The most established wine markets are in Europe: Portugal, Italy, and France have the highest per capita consumption at over 35 liters per person per year, compared with 23.9 for Australia, 9.9 for the US, and just 3.5 for China. Europe remains the world’s consumption center, at 58% of volume and 50% of total value. The largest aggregate wine markets are the USA, China, and France, due to their larger populations, while the biggest importers of wine are Germany, the USA, and the United Kingdom, where production is much lower than consumption.

While volume and value advances in Europe are moderate, the US continues to inch forward as the world’s most valuable wine market, worth $34.8 billion in 2017. France is the second most valuable market at $16.7 billion, followed closely by China at $16.5 billion. As with many other products, China is expected to increase its consumption of wine going forward and overtake France.

  • Surely this implies that a worthy intangible investment is subsidising cross-cultural connections, business trips, and more regarding the best markets to sell to?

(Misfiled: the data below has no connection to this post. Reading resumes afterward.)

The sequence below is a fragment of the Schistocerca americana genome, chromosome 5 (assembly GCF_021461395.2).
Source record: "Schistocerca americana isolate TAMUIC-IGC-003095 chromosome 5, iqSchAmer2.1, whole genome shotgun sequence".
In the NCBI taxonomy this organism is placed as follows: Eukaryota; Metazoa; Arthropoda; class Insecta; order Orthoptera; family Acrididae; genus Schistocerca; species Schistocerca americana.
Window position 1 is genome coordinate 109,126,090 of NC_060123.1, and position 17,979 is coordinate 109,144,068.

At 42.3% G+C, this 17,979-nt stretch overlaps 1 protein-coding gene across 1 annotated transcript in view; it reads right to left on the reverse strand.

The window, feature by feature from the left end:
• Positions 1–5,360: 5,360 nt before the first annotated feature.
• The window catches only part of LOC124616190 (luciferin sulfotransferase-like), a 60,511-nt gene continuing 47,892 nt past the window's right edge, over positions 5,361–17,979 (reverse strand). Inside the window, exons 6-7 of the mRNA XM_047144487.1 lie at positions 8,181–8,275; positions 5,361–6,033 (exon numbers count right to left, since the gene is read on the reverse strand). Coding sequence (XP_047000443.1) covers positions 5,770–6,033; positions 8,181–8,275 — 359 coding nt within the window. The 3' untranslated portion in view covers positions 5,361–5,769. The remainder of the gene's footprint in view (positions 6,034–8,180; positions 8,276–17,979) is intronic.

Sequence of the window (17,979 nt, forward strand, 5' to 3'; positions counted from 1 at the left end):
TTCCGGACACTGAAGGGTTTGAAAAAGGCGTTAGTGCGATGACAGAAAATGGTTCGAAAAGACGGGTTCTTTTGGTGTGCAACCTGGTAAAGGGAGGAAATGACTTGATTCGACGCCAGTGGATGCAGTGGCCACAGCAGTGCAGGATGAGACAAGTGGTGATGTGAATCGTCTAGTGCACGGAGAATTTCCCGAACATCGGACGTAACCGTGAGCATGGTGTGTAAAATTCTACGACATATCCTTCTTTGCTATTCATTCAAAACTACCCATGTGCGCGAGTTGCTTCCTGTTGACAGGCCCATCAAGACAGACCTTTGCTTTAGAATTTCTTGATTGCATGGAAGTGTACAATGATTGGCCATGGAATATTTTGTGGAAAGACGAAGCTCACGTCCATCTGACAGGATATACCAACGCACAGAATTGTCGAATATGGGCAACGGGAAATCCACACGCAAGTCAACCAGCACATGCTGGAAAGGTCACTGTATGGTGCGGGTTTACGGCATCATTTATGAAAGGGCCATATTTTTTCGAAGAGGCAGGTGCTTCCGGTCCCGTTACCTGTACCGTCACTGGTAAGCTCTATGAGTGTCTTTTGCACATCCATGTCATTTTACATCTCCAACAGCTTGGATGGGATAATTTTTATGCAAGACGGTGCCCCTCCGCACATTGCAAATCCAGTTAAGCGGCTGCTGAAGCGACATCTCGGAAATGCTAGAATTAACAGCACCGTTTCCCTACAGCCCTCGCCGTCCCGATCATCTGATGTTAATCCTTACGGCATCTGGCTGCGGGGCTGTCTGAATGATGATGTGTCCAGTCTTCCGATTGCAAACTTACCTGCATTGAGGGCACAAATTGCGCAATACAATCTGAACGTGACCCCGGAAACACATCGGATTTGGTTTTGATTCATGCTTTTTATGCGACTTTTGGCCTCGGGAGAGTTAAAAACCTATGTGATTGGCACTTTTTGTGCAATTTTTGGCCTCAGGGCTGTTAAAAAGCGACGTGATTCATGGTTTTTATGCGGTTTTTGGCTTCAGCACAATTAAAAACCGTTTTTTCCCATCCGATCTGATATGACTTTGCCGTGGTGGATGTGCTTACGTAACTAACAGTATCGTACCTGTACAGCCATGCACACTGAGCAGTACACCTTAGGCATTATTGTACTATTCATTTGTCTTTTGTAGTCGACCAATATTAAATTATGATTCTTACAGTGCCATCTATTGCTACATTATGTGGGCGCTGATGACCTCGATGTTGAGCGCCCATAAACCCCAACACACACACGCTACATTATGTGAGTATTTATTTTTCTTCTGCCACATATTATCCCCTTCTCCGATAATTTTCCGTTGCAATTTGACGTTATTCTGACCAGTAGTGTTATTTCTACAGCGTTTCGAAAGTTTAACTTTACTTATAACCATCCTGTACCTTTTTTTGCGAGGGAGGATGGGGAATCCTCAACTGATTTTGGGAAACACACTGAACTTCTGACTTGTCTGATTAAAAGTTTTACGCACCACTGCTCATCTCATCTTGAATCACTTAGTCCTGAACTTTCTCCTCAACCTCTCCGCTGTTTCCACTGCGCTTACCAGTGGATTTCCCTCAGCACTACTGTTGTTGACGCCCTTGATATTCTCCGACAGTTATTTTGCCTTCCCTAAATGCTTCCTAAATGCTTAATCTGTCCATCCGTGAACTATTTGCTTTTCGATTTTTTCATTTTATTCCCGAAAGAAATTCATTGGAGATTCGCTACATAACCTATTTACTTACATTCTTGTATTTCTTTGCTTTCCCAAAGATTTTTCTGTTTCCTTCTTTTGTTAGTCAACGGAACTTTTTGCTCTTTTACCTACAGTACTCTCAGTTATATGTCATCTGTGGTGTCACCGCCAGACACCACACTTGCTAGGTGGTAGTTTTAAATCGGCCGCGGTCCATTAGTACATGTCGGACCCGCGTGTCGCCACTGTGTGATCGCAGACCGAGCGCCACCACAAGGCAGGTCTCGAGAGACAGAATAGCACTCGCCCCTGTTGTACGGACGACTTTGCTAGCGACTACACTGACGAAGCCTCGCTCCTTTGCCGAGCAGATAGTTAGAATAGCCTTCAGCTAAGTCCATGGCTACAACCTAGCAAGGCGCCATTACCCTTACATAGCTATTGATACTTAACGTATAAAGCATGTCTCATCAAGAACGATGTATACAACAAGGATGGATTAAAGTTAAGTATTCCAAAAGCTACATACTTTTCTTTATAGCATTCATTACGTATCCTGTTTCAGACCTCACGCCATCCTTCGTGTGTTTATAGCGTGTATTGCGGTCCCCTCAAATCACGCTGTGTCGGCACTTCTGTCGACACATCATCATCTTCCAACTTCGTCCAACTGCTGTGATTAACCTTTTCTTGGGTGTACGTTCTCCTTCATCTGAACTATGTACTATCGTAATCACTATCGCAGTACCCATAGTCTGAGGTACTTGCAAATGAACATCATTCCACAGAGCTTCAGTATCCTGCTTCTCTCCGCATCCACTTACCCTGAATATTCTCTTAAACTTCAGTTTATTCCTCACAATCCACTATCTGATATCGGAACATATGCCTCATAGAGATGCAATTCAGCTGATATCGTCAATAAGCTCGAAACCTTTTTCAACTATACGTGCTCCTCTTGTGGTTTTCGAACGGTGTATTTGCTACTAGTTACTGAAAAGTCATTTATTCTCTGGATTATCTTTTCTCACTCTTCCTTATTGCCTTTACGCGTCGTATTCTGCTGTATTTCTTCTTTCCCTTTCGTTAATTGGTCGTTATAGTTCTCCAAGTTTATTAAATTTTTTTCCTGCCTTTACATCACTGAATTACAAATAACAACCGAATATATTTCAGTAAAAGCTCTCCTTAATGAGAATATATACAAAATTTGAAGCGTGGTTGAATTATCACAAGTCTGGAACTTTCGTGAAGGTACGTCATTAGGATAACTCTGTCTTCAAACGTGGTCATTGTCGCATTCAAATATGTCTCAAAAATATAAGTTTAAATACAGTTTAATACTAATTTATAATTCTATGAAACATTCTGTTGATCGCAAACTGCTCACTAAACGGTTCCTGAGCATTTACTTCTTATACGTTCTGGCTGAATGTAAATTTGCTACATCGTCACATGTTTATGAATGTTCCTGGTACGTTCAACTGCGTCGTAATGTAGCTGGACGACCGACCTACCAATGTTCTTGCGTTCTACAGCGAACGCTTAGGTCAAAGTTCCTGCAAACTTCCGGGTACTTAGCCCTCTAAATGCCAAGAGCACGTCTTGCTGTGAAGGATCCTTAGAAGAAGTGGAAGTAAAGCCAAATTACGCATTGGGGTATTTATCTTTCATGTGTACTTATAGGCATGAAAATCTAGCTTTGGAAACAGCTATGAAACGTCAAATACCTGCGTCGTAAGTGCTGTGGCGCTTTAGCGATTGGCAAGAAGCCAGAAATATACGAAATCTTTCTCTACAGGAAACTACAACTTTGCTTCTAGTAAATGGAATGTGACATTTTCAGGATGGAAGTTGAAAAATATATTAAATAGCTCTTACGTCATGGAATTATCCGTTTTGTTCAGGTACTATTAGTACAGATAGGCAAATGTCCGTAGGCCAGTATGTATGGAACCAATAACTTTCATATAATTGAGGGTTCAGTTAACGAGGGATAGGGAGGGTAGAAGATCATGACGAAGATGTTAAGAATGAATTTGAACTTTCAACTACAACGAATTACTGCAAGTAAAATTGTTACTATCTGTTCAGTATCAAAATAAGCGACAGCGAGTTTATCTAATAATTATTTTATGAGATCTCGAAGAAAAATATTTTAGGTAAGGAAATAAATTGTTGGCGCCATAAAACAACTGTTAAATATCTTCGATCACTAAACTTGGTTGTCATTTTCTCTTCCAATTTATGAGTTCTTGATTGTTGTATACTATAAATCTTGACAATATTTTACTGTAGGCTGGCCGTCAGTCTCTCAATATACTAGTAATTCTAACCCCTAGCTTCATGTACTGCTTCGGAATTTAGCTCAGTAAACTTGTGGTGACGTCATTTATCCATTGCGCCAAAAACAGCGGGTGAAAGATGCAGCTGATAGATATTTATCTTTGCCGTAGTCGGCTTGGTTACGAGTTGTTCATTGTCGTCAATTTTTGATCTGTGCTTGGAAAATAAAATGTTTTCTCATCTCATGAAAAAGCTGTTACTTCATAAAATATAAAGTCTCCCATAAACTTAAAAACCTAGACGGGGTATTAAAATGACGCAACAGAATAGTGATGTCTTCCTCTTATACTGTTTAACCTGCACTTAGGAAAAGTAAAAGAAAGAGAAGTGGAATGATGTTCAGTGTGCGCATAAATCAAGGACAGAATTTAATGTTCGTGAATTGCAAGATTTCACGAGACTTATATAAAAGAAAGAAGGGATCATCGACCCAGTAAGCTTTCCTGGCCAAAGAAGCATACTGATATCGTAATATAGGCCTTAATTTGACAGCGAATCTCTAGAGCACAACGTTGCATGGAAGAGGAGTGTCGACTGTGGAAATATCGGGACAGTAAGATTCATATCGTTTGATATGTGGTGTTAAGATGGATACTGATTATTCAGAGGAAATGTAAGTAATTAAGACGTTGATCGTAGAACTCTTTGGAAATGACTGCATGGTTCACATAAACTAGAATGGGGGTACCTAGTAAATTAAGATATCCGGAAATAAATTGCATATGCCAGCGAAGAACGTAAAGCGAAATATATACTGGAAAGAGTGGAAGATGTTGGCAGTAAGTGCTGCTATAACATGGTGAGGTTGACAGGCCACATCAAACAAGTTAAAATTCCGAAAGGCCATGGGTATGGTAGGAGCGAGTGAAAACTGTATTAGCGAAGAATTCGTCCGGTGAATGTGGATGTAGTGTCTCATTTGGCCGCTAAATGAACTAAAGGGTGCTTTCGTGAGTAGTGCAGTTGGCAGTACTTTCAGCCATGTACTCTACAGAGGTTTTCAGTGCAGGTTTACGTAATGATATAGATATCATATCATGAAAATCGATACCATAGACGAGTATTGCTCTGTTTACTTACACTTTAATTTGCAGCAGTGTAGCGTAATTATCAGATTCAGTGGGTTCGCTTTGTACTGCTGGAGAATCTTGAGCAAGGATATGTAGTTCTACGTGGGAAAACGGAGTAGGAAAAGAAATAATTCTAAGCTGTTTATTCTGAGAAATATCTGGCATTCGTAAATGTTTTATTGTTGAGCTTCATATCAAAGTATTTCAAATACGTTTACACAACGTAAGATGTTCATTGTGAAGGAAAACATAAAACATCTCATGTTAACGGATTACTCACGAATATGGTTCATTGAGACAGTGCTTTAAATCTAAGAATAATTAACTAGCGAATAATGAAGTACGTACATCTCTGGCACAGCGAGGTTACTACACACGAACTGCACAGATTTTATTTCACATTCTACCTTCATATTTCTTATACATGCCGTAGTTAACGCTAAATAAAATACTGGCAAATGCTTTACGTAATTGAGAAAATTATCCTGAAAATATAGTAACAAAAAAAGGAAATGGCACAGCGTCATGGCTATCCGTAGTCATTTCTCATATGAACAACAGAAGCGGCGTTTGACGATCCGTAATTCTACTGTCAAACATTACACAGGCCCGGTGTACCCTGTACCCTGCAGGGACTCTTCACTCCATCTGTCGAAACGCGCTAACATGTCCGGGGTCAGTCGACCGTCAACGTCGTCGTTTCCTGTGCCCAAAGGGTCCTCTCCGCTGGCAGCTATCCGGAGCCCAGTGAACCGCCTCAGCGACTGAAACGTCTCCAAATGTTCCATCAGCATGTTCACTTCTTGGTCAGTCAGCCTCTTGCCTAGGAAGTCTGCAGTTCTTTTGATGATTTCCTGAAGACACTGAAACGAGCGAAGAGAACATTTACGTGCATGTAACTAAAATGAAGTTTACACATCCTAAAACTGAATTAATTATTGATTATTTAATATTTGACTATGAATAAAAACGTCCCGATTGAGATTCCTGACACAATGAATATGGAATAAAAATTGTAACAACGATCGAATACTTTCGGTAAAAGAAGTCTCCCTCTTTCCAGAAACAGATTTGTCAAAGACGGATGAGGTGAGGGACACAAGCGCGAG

• I’d love to see a strategic fund that buys mid-market firms from other countries and reshores parts of the company to the country that their fund represents. One interesting play here is strategic investments in companies that don’t make massive cash-flow, but are at the centre of an industry’s activities and can serve as a wedge for accelerating future incubations in the market they’re trying to develop. i.e what if Tanzania SWF bought a stake in ProWein?

  • Cool link that I don’t have access to, on 90+ newcos in the beverage market, from CB Insights: The Beverage Market Map: 90+ Companies Changing What (And How) We Drink - CB Insights Research

  • Castel Group is a fascinating company, which is the biggest wine producer in France, number four for beers/soft drinks in Africa, and claims to have 25%+ share of profits from the African Beer Market. They are a fully private, family owned company.

  • My final point will be a Tyler Cowen styled Straussian suggestion: Read the following links, on (a) ‘Vampire Attacks in Crypto’ (b) Loyalty Tokens by Tascha (c) Mr Beast’s Burger Company

Oh, and a few more links worth checking out:

I look forward to getting back to this log with notes from the Tanzanian Wine Entrepreneurs.